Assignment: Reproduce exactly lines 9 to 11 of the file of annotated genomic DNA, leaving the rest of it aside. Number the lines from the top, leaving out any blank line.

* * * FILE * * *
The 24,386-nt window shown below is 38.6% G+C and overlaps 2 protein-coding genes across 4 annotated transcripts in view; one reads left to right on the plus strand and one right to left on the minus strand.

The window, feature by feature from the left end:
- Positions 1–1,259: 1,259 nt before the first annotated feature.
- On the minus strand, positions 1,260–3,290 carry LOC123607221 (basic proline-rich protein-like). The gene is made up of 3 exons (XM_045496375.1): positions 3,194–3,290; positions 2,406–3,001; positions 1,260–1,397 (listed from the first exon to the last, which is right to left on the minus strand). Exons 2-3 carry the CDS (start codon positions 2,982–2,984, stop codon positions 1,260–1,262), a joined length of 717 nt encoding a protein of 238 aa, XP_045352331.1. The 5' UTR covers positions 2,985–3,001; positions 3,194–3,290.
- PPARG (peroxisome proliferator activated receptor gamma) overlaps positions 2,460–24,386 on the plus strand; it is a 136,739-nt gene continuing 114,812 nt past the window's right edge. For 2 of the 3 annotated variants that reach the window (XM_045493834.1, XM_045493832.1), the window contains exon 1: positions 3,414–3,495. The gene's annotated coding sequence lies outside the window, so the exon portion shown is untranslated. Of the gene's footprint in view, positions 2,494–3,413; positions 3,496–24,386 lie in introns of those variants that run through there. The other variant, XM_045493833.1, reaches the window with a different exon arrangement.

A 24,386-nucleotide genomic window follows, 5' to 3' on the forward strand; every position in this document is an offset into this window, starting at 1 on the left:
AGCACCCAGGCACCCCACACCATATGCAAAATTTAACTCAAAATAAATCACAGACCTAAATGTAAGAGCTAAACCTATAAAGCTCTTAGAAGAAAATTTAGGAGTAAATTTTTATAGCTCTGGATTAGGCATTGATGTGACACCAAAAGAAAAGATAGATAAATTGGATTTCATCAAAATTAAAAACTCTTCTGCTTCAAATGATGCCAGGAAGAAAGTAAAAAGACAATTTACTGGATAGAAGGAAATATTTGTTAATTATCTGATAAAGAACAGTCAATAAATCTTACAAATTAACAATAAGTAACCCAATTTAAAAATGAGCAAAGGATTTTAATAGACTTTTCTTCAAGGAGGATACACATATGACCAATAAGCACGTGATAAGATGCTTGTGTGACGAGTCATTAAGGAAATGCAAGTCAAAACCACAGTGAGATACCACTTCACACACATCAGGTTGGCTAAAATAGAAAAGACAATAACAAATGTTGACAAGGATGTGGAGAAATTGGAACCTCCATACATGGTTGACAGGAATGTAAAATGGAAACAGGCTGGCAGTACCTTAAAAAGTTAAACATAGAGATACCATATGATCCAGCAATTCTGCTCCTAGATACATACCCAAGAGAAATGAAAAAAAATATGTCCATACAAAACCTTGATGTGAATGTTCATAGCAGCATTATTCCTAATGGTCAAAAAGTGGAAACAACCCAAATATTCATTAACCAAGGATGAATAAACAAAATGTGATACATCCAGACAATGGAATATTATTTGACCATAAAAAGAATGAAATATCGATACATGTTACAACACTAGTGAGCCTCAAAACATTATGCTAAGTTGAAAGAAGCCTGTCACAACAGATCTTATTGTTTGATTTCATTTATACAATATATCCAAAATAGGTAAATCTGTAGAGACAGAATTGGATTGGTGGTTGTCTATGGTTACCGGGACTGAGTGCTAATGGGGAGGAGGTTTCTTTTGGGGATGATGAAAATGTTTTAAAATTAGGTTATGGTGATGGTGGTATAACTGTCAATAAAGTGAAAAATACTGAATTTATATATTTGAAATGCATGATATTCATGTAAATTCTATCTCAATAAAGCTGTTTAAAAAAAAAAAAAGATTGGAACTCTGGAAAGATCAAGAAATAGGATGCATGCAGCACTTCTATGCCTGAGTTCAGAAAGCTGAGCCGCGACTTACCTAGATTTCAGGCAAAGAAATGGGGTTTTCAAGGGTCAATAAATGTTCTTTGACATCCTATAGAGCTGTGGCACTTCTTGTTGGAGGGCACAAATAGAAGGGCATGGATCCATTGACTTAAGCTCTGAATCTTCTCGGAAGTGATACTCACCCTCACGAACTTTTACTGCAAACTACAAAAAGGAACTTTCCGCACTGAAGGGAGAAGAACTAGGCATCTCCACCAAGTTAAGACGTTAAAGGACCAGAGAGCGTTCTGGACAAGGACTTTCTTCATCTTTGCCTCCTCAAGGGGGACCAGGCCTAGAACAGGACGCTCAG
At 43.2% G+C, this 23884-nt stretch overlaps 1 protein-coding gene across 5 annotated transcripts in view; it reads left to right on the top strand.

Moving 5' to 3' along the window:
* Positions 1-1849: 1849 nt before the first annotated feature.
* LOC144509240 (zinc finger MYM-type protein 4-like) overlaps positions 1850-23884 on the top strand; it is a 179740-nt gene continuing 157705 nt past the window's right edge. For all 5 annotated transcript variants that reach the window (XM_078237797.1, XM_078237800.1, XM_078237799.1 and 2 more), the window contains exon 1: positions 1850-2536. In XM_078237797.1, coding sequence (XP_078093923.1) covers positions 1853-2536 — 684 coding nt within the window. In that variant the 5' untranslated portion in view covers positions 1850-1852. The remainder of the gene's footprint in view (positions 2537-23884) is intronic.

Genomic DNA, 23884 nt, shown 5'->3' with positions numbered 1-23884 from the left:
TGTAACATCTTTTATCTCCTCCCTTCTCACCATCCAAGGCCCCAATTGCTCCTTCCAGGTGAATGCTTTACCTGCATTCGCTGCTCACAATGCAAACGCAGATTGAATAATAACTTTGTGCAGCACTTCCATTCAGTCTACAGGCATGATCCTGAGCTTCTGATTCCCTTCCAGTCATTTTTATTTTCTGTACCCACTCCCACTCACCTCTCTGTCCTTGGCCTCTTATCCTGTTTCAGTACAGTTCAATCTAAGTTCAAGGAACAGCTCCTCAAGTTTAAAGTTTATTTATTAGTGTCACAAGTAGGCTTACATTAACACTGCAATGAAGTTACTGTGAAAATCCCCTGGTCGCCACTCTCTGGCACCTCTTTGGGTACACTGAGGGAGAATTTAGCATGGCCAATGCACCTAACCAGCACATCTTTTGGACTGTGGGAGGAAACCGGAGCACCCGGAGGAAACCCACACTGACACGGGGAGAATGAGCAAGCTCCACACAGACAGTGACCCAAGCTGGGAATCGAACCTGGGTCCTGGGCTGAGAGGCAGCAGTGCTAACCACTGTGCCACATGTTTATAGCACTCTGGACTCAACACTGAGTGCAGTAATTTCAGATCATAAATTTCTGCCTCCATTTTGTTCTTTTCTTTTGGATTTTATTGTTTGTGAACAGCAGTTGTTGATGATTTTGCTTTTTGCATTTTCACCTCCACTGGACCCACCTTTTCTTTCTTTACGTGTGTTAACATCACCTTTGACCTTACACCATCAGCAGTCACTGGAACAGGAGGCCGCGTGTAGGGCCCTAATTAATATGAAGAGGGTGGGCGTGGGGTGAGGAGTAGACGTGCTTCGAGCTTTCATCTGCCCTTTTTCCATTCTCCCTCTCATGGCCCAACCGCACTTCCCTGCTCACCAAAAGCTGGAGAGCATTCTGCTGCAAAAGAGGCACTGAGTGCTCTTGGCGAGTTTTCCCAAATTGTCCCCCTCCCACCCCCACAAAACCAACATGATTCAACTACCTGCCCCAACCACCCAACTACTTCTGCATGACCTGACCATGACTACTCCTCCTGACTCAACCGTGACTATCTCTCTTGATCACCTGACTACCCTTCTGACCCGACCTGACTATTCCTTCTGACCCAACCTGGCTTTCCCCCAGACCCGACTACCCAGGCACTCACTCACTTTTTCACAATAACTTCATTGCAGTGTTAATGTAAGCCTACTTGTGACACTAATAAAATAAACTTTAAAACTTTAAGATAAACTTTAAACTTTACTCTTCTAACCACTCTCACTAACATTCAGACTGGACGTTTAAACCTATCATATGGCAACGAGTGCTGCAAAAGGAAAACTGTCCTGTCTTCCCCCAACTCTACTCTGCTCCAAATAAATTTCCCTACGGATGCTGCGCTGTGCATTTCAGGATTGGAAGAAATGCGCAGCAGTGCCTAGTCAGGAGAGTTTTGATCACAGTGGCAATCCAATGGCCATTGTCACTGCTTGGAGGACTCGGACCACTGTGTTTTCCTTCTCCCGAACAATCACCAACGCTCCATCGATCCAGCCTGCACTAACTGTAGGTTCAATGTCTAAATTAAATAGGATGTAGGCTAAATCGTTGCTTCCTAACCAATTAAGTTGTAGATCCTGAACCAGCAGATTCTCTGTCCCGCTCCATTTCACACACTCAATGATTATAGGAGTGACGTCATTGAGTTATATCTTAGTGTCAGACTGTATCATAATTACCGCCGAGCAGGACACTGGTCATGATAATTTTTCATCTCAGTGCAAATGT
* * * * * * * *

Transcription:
Moving 5' to 3' along the window:
* Positions 1-1849: 1849 nt before the first annotated feature.
* LOC144509240 (zinc finger MYM-type protein 4-like) overlaps positions 1850-23884 on the top strand; it is a 179740-nt gene continuing 157705 nt past the window's right edge. For all 5 annotated transcript variants that reach the window (XM_078237797.1, XM_078237800.1, XM_078237799.1 and 2 more), the window contains exon 1: positions 1850-2536. In XM_078237797.1, coding sequence (XP_078093923.1) covers positions 1853-2536 — 684 coding nt within the window. In that variant the 5' untranslated portion in view covers positions 1850-1852. The remainder of the gene's footprint in view (positions 2537-23884) is intronic.